Fortnightly Review: Tropical medicine for the 21st centuryBMJ 1995; 311 doi: https://doi.org/10.1136/bmj.311.7009.860 (Published 30 September 1995) Cite this as: BMJ 1995;311:860
- Kevin M De Cock, senior lecturera,
- Sebastian B Lucas, professorb,
- David Mabey, professora,
- Eldryd Parry, professora
- a London School of Hygiene and Tropical Medicine, London WC1E 7HT,
- b Guy's and St Thomas's Medical and Dental School, Department of Histopathology, London SE17EH.
- Correspondence to: Dr De Cock.
- Accepted 26 June 1995
The specialty of tropical medicine originated from the needs of the colonial era and is removed from many of the health care requirements of tropical countries today. Tropical medicine concentrates on parasitic diseases of warm climates, although other infections and diseases related to poverty rather than climate dominate medicine in developing countries challenged by population pressure, civil strife, and migration. In the new century, tropical medicine would best be absorbed into the specialty of infectious diseases, which should incorporate parasitic diseases, travel medicine, and sexually transmitted diseases. Pressing questions for health care and research in developing countries concern the provision of appropriate services for problems such as HIV/AIDS, tuberculosis, sexually transmitted diseases, and injuries. The question of how to provide appropriate clinical care in resource poor settings for the major causes of morbidity and premature mortality has been neglected by donors, academic institutions, and traditional tropical medicine.
Tropical medicine arose from the needs of the colonial era, when infectious diseases such as typhoid were common in all countries, but diseases associated with tropical climates posed special problems for the European colonists. Today, our northern perspective of tropical medicine remains dominated by unfamiliar parasitic and other exotic diseases.1 In reality, however, medicine in the tropics now concerns the health problems--mainly infectious diseases--of societies that are poor and also have warm climates. Nonclinical tropical medicine, sometimes referred to as international health, most often falls within the disciplines of public health and epidemiology.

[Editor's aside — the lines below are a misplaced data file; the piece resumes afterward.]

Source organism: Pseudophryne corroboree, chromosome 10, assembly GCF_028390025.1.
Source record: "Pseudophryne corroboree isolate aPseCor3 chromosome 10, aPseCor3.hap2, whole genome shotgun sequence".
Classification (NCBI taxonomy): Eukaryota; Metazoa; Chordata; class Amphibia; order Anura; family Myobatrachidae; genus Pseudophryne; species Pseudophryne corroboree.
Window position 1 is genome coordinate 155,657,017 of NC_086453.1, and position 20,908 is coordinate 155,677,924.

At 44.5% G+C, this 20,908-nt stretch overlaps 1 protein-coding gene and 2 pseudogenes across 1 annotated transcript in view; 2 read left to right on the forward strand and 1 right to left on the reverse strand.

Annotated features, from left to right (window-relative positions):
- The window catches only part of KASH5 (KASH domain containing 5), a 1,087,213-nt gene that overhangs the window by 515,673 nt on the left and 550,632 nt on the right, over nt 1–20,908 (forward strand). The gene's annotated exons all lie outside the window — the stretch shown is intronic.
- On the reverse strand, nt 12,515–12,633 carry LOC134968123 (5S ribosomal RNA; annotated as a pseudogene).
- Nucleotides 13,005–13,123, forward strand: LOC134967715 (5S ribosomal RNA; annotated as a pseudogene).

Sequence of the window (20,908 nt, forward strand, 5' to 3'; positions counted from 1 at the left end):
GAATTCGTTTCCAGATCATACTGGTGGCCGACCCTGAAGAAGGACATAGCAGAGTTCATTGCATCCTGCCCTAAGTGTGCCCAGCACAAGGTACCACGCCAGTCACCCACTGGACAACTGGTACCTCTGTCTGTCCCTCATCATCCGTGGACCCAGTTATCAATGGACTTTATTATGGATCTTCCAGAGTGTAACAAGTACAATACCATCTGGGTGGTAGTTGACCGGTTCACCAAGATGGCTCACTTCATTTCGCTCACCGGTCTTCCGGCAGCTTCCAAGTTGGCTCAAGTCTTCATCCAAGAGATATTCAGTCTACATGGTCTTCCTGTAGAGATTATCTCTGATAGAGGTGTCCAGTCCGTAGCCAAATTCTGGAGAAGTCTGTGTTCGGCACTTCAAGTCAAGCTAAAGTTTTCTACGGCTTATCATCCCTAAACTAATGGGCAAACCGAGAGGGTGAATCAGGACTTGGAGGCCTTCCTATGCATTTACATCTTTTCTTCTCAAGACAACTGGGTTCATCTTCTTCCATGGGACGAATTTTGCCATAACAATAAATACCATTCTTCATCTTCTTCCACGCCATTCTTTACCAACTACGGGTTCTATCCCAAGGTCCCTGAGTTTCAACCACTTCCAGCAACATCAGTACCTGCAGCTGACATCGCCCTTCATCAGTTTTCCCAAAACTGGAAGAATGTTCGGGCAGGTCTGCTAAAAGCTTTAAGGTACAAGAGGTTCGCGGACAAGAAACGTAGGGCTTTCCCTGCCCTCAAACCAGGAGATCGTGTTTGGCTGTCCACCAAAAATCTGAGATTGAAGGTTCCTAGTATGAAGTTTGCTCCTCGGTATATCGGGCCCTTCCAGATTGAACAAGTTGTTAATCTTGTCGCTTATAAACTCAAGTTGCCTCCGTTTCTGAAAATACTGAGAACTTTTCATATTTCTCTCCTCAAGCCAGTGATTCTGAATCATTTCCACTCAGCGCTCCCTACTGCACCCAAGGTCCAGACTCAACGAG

The specialties in northern industrialised countries most closely allied to tropical medicine are infectious diseases and (especially because of its role in HIV and AIDS care) genitourinary medicine. In the United Kingdom, the specialty of infectious diseases has been little developed, but genitourinary medicine is strong. In other European countries genitourinary medicine does not exist as a distinct entity …